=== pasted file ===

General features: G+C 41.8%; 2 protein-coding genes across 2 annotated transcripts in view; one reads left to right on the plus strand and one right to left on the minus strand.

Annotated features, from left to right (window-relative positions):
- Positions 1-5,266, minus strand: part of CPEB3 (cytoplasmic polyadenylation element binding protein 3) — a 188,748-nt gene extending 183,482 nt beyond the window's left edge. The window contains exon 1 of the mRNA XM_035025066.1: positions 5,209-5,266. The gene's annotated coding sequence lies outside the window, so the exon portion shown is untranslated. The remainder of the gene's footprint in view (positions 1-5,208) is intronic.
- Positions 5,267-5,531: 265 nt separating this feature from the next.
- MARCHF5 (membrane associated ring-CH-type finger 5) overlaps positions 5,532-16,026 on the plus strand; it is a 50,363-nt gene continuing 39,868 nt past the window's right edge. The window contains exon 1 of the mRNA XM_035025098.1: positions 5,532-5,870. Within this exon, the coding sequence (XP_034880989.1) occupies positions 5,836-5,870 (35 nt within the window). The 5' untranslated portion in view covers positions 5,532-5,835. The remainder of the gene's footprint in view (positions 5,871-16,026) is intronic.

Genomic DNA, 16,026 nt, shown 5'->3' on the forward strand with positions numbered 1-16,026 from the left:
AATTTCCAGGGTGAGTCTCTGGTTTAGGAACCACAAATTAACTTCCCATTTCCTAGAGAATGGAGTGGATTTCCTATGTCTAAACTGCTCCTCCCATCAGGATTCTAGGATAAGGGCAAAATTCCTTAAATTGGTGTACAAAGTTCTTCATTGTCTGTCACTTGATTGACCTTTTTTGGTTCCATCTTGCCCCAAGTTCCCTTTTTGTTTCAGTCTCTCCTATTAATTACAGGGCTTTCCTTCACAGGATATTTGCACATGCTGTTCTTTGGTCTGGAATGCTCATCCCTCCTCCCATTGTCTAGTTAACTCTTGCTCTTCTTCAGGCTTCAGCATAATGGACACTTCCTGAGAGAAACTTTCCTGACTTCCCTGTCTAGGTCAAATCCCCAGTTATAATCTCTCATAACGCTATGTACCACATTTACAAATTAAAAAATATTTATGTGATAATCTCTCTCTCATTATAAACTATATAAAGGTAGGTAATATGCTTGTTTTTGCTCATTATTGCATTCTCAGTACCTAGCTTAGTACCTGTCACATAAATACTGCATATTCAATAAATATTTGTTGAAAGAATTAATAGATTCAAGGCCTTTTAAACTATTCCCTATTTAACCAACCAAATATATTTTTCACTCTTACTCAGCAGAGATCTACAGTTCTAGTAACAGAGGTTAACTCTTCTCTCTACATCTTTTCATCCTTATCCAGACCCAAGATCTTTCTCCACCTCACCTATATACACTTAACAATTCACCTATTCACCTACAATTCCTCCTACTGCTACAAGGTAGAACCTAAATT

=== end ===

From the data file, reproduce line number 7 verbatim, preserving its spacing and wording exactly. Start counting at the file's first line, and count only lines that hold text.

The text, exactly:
AATTTCCAGGGTGAGTCTCTGGTTTAGGAACCACAAATTAACTTCCCATTTCCTAGAGAATGGAGTGGATTTCCTATGTCTAAACTGCTCCTCCCATCAGGATTCTAGGATAAGGGCAAAATTCCTTAAATTGGTGTACAAAGTTCTTCATTGTCTGTCACTTGATTGACCTTTTTTGGTTCCATCTTGCCCCAAGTTCCCTTTTTGTTTCAGTCTCTCCTATTAATTACAGGGCTTTCCTTCACAGGATATTTGCACATGCTGTTCTTTGGTCTGGAATGCTCATCCCTCCTCCCATTGTCTAGTTAACTCTTGCTCTTCTTCAGGCTTCAGCATAATGGACACTTCCTGAGAGAAACTTTCCTGACTTCCCTGTCTAGGTCAAATCCCCAGTTATAATCTCTCATAACGCTATGTACCACATTTACAAATTAAAAAATATTTATGTGATAATCTCTCTCTCATTATAAACTATATAAAGGTAGGTAATATGCTTGTTTTTGCTCATTATTGCATTCTCAGTACCTAGCTTAGTACCTGTCACATAAATACTGCATATTCAATAAATATTTGTTGAAAGAATTAATAGATTCAAGGCCTTTTAAACTATTCCCTATTTAACCAACCAAATATATTTTTCACTCTTACTCAGCAGAGATCTACAGTTCTAGTAACAGAGGTTAACTCTTCTCTCTACATCTTTTCATCCTTATCCAGACCCAAGATCTTTCTCCACCTCACCTATATACACTTAACAATTCACCTATTCACCTACAATTCCTCCTACTGCTACAAGGTAGAACCTAAATT